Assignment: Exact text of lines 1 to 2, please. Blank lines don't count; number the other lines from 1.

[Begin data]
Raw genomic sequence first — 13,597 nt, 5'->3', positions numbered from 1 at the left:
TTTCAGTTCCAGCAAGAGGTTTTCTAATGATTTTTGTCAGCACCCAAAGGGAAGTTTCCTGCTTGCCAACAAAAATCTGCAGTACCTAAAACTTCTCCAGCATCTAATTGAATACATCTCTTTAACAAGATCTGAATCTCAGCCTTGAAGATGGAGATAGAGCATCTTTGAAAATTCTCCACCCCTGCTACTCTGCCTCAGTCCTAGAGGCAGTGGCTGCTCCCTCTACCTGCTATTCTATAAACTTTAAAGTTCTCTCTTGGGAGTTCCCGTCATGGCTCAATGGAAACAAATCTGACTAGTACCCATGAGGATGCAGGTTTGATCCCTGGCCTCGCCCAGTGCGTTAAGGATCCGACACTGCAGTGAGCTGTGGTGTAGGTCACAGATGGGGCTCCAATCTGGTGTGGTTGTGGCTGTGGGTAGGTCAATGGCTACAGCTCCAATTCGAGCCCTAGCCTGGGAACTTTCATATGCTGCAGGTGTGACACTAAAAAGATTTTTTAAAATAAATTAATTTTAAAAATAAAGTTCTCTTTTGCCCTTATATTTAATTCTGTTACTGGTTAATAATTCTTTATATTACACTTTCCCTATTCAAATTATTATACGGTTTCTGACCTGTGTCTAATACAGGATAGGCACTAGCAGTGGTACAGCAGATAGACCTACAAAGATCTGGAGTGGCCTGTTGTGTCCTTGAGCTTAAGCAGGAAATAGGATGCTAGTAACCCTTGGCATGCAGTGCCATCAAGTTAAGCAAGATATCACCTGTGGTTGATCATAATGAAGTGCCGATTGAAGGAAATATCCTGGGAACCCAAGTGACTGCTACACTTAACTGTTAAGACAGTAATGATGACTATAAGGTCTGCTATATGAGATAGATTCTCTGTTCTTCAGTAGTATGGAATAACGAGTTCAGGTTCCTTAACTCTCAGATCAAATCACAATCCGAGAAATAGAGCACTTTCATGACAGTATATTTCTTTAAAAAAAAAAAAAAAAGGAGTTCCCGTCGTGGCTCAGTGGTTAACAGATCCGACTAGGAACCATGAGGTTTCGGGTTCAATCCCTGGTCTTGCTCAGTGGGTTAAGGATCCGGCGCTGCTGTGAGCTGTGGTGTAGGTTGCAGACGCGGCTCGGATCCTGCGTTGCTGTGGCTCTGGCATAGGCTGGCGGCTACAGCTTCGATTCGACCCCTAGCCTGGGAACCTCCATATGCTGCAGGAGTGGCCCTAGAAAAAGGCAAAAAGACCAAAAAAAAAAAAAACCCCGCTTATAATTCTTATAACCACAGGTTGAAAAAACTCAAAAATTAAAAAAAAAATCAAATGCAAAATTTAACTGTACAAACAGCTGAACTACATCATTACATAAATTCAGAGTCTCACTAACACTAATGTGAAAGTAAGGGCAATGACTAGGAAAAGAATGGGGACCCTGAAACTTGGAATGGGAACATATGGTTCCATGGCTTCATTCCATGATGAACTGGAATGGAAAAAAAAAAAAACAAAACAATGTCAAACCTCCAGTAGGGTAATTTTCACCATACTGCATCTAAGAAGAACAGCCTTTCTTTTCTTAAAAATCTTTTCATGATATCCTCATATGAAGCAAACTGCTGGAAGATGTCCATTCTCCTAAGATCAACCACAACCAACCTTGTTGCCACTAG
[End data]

Raw genomic sequence first — 13,597 nt, 5'->3', positions numbered from 1 at the left:
TTTCAGTTCCAGCAAGAGGTTTTCTAATGATTTTTGTCAGCACCCAAAGGGAAGTTTCCTGCTTGCCAACAAAAATCTGCAGTACCTAAAACTTCTCCAGCATCTAATTGAATACATCTCTTTAACAAGATCTGAATCTCAGCCTTGAAGATGGAGATAGAGCATCTTTGAAAATTCTCCACCCCTGCTACTCTGCCTCAGTCCTAGAGGCAGTGGCTGCTCCCTCTACCTGCTATTCTATAAACTTTAAAGTTCTCTCTTGGGAGTTCCCGTCATGGCTCAATGGAAACAAATCTGACTAGTACCCATGAGGATGCAGGTTTGATCCCTGGCCTCGCCCAGTGCGTTAAGGATCCGACACTGCAGTGAGCTGTGGTGTAGGTCACAGATGGGGCTCCAATCTGGTGTGGTTGTGGCTGTGGGTAGGTCAATGGCTACAGCTCCAATTCGAGCCCTAGCCTGGGAACTTTCATATGCTGCAGGTGTGACACTAAAAAGATTTTTTAAAATAAATTAATTTTAAAAATAAAGTTCTCTTTTGCCCTTATATTTAATTCTGTTACTGGTTAATAATTCTTTATATTACACTTTCCCTATTCAAATTATTATACGGTTTCTGACCTGTGTCTAATACAGGATAGGCACTAGCAGTGGTACAGCAGATAGACCTACAAAGATCTGGAGTGGCCTGTTGTGTCCTTGAGCTTAAGCAGGAAATAGGATGCTAGTAACCCTTGGCATGCAGTGCCATCAAGTTAAGCAAGATATCACCTGTGGTTGATCATAATGAAGTGCCGATTGAAGGAAATATCCTGGGAACCCAAGTGACTGCTACACTTAACTGTTAAGACAGTAATGATGACTATAAGGTCTGCTATATGAGATAGATTCTCTGTTCTTCAGTAGTATGGAATAACGAGTTCAGGTTCCTTAACTCTCAGATCAAATCACAATCCGAGAAATAGAGCACTTTCATGACAGTATATTTCTTTAAAAAAAAAAAAAAAAGGAGTTCCCGTCGTGGCTCAGTGGTTAACAGATCCGACTAGGAACCATGAGGTTTCGGGTTCAATCCCTGGTCTTGCTCAGTGGGTTAAGGATCCGGCGCTGCTGTGAGCTGTGGTGTAGGTTGCAGACGCGGCTCGGATCCTGCGTTGCTGTGGCTCTGGCATAGGCTGGCGGCTACAGCTTCGATTCGACCCCTAGCCTGGGAACCTCCATATGCTGCAGGAGTGGCCCTAGAAAAAGGCAAAAAGACCAAAAAAAAAAAAAACCCCGCTTATAATTCTTATAACCACAGGTTGAAAAAACTCAAAAATTAAAAAAAAAATCAAATGCAAAATTTAACTGTACAAACAGCTGAACTACATCATTACATAAATTCAGAGTCTCACTAACACTAATGTGAAAGTAAGGGCAATGACTAGGAAAAGAATGGGGACCCTGAAACTTGGAATGGGAACATATGGTTCCATGGCTTCATTCCATGATGAACTGGAATGGAAAAAAAAAAAAACAAAACAATGTCAAACCTCCAGTAGGGTAATTTTCACCATACTGCATCTAAGAAGAACAGCCTTTCTTTTCTTAAAAATCTTTTCATGATATCCTCATATGAAGCAAACTGCTGGAAGATGTCCATTCTCCTAAGATCAACCACAACCAACCTTGTTGCCACTAG